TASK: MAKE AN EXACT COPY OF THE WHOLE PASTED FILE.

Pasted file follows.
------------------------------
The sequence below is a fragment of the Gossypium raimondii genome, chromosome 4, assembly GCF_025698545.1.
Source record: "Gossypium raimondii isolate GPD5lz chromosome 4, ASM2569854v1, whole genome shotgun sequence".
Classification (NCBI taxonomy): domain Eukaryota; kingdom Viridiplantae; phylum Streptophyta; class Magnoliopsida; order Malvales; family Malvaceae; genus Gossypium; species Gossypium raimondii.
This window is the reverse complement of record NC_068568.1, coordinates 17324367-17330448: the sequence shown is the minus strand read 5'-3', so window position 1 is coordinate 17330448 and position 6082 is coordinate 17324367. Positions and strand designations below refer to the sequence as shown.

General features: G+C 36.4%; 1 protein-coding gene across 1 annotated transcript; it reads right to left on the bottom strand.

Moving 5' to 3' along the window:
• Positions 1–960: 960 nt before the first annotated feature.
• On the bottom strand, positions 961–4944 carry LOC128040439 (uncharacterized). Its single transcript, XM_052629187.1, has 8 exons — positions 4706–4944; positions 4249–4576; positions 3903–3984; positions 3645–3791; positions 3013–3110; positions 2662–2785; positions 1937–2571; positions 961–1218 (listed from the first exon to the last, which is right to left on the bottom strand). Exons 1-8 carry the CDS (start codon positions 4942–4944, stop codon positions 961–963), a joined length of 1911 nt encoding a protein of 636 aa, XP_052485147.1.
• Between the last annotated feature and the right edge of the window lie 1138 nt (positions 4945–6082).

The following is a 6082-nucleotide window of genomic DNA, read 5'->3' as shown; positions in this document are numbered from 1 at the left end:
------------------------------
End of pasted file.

The sequence below is a fragment of the Gossypium raimondii genome, chromosome 4, assembly GCF_025698545.1.
Source record: "Gossypium raimondii isolate GPD5lz chromosome 4, ASM2569854v1, whole genome shotgun sequence".
Classification (NCBI taxonomy): domain Eukaryota; kingdom Viridiplantae; phylum Streptophyta; class Magnoliopsida; order Malvales; family Malvaceae; genus Gossypium; species Gossypium raimondii.
This window is the reverse complement of record NC_068568.1, coordinates 17324367-17330448: the sequence shown is the minus strand read 5'-3', so window position 1 is coordinate 17330448 and position 6082 is coordinate 17324367. Positions and strand designations below refer to the sequence as shown.

General features: G+C 36.4%; 1 protein-coding gene across 1 annotated transcript; it reads right to left on the bottom strand.

Moving 5' to 3' along the window:
• Positions 1–960: 960 nt before the first annotated feature.
• On the bottom strand, positions 961–4944 carry LOC128040439 (uncharacterized). Its single transcript, XM_052629187.1, has 8 exons — positions 4706–4944; positions 4249–4576; positions 3903–3984; positions 3645–3791; positions 3013–3110; positions 2662–2785; positions 1937–2571; positions 961–1218 (listed from the first exon to the last, which is right to left on the bottom strand). Exons 1-8 carry the CDS (start codon positions 4942–4944, stop codon positions 961–963), a joined length of 1911 nt encoding a protein of 636 aa, XP_052485147.1.
• Between the last annotated feature and the right edge of the window lie 1138 nt (positions 4945–6082).

The following is a 6082-nucleotide window of genomic DNA, read 5'->3' as shown; positions in this document are numbered from 1 at the left end: